A few months ago, on March 4th 2012, the Herald Tribune in the US ran a front page article alongside a photo of a man called Vixay Keosavang that read ‘He is the single largest known illegal wildlife trafficker in Asia’. The quote was from the founder of the anti-smuggling group, Freeland, Steve Galster, who, along with various other agencies has been tracking this single man who appears to be the Osama Bin Laden of the Asian illegal wildlife trade. It is well known that although the illegal wildlife trade is smaller than the arms and drugs trade it is closely connected to both – people often ‘practice’ on wildlife before moving up to drugs although the rewards are now so high for animal parts that they might as well stay with wildlife. The punishments are far less severe.

    Vixay's deputy who was busted in South Africa and given 40 years for attempting to smuggle rhino horn back to Laos. Photo credit: killingforprofit.com, Julian Rademeyer

    Vixay’s deputy was busted in South Africa and given 40 years for attempting to smuggle rhino horn back to Laos. Photo credit: killingforprofit.com, Julian Rademeyer

    Vixay Keosavang reportedly lives in a small town in the heart of Laos where he runs an apparently untouchable business of trafficking wildlife that includes ivory imports and exports as well as pangolin smuggling. His right hand man was recently caught in South Africa trying to ship a load of rhino horn back to the HQ and received a forty year sentence. But Vixay has so far remained elusive and will continue to do so as long as he remains in Laos: he has too many friends in high places and those friends enjoy his money too much. Laos is a deeply corrupt country that is also poor. This makes it a great place to smuggle wildlife.

    ‘What would you like to do in Laos, Martin?’ says my contact.

    ‘I don’t know. Visit Vixay Keosavang’s compound perhaps? Meet some smugglers? Witness the trade first hand. I want to get the story out. ’

    I feel like a fool but I mean what I say.

    My contact, to my surprise, takes me seriously. “Look …what I suggest is that you head East. Keep a look out on highway 13. Traffic comes across the river Mekong from Thailand and goes up to Vietnam on that road. Sit and wait.’

    He leans over the table and shows me a photo. ‘We saw this on that road – in plain sight, two pick up trucks stuffed full of pangolins’

    ‘Can you be sure they are pangolins in there?’

    He is certain. Each blue ball contained a living pangolin rolled up.

    Trucks heading along the border to Vietnam apparently carrying living pangolins rolled into small blue bags. A kilo of living pangolin fetches a few hundred dollars on the market.

    Trucks heading along the border to Vietnam apparently carrying living pangolins rolled into small blue bags. A kilo of living pangolin fetches a few hundred dollars on the market

     

    Then he shows me a photo that he is unable to allow me to publish here. It pictures a large sheet of paper with rows and rows of handwritten figures – some sort of ledger that appears to track all the border crossings for one particular company between Vietnam and Laos, on highway 8, the crossing that my bus just spluttered over.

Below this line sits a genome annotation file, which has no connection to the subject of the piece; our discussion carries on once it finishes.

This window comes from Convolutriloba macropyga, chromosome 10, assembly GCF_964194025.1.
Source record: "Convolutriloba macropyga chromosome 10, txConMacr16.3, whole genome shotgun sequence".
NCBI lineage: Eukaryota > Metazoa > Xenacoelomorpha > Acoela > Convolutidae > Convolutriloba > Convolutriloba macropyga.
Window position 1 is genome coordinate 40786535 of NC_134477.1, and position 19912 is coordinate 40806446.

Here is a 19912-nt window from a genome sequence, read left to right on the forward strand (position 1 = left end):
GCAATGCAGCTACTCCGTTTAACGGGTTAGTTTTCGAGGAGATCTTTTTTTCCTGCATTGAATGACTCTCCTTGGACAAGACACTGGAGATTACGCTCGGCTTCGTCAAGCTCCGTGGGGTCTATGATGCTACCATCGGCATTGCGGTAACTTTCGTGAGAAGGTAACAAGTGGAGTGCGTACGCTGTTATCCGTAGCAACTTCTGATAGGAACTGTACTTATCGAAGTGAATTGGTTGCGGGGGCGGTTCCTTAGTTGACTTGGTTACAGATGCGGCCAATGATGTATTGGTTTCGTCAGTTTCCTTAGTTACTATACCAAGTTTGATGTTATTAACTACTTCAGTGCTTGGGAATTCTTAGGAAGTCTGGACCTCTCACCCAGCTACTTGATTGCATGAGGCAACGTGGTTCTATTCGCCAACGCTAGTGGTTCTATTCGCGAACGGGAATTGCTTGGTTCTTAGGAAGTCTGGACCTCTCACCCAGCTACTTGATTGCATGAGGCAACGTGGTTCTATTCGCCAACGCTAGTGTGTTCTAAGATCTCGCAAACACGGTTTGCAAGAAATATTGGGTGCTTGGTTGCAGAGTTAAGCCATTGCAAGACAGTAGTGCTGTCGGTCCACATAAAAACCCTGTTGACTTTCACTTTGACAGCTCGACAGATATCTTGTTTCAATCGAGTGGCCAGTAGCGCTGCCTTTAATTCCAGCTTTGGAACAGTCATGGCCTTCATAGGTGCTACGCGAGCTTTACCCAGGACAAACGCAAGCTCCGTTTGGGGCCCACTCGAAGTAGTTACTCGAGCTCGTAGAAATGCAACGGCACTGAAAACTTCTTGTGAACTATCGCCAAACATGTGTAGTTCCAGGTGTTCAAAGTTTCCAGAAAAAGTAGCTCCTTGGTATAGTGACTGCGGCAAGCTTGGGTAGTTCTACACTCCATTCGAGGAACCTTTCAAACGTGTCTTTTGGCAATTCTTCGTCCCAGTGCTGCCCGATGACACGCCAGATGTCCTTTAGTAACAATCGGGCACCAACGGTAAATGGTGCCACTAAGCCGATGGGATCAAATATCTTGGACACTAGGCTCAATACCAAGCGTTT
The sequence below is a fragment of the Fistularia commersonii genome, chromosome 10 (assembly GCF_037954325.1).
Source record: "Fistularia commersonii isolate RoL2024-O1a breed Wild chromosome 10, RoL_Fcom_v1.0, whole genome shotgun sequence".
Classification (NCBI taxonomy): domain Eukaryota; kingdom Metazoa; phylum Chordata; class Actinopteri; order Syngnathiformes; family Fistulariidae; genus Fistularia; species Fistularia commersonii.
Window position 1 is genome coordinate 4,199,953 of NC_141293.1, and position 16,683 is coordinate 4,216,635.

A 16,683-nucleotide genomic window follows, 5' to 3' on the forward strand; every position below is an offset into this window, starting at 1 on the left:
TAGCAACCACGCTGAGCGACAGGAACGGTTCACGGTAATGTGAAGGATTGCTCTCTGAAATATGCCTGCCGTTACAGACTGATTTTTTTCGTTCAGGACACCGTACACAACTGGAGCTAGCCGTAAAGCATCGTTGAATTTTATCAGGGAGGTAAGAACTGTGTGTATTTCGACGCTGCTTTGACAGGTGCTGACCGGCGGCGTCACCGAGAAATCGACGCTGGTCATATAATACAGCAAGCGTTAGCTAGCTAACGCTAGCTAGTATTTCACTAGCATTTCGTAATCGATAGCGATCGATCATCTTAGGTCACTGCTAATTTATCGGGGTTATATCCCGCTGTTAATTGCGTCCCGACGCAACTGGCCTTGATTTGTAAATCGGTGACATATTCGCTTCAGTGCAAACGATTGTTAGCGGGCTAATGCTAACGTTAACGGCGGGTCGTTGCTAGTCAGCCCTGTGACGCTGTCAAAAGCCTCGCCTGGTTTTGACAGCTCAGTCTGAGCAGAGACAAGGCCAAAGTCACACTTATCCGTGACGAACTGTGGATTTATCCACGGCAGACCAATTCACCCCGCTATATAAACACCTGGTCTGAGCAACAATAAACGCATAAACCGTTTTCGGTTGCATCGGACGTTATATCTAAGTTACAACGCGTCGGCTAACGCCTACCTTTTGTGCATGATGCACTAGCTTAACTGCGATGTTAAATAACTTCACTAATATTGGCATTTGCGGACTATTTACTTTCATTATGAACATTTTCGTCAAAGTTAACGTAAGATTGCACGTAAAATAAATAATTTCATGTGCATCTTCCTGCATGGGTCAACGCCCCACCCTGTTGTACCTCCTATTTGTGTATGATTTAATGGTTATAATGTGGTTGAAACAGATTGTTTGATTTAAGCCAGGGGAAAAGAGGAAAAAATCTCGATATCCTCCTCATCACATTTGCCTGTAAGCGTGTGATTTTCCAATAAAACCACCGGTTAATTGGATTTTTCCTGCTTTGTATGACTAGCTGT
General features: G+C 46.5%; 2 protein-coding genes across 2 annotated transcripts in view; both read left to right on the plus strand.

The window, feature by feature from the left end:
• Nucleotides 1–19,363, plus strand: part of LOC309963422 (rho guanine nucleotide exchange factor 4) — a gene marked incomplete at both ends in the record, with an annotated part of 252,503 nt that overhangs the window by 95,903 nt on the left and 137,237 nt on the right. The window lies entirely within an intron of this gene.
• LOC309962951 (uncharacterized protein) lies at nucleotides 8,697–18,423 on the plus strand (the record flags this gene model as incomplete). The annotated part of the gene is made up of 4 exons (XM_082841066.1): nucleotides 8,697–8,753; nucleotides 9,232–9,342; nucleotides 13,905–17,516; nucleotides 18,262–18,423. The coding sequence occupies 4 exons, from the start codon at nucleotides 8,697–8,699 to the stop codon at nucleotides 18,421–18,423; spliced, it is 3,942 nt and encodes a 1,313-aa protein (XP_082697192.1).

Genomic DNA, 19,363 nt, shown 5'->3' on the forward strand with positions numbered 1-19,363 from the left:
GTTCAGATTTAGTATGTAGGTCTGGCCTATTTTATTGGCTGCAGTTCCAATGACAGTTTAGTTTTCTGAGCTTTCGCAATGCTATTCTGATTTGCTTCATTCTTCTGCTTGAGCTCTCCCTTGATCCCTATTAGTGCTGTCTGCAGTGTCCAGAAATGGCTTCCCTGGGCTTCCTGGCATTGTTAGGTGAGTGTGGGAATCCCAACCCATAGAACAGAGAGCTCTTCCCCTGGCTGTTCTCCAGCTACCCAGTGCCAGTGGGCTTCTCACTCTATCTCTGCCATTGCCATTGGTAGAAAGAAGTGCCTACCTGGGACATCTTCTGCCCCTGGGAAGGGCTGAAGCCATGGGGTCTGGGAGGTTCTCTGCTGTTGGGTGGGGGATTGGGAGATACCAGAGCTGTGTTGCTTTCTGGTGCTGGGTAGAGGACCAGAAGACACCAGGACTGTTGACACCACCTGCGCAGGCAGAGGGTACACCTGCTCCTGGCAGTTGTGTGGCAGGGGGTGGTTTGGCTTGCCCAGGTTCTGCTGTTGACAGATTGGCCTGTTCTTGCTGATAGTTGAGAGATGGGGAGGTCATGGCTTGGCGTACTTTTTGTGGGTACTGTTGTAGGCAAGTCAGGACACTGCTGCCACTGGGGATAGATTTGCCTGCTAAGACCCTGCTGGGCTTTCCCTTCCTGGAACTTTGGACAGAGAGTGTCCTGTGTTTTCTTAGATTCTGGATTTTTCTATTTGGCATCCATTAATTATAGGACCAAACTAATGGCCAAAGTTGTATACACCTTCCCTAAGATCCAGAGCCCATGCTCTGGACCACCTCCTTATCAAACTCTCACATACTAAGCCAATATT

‘See here, it lists all the pangolin shipments across the border. Two or three a week. One shipment shows 495 pngolin totally over $28,000 which amounted in only $300 tax being paid. A lot more money is paid under the table. This just makes the transfer official’

    ‘And why is it official if it is illegal?’

    My route to try and track the illegal trade in pangolins coming across the river from Thailand and onto Vietnam. On the way I might stumble across the HQ of reportedly asia's biggest wildlife trafficker, who knows.

    My route to try and track the illegal trade in pangolins coming across the river from Thailand and onto Vietnam. On the way I might stumble across the HQ of reportedly asia’s biggest wildlife trafficker, who knows.

    A so called 'Wildlife Farm' openly selling its animals. These are used to 'launder' wild animals which are poached from the jungle and then sold on as if they have been bred in captivity. It is legal to sell animals that have been bred in captivity.

    A so called ‘Wildlife Farm’ openly selling its animals. These are used to ‘launder’ wild animals which are poached from the jungle and then sold on as if they have been bred in captivity. It is legal to sell animals that have been bred in captivity.

    ‘Oh the government know all about it. They want the tax. Of course the government pretend it is legal by saying that the wild aniamls have been farmed, which means legally bred in captivity. But everyone knows you can’t do that with wild animals like pangolins..they die in farms. So what happens is that the traders collect the wildlife from poachers and then bring it to their compound and say that they animals have been born there. These farms even openly advertise their products. It’s incredibly corrupt. If you want to find out where Vixay’s compound is I woudl recommend speaking to Julian Rademeyer from South Africa who recently wrote a book about the rhino trade ‘Killing for Profit’, apparently he visited the place.’

    My flight back to the UK is in a few days.  I have to set off tomorrow morning if I am going to see anything. Travelling into Laos can take days on bad roads. That means I have only tonight to get through to Julian Rademeyer in South Africa as well as find myself a non-corrupt guide who will be prepared to take me out to look for the illegal trade.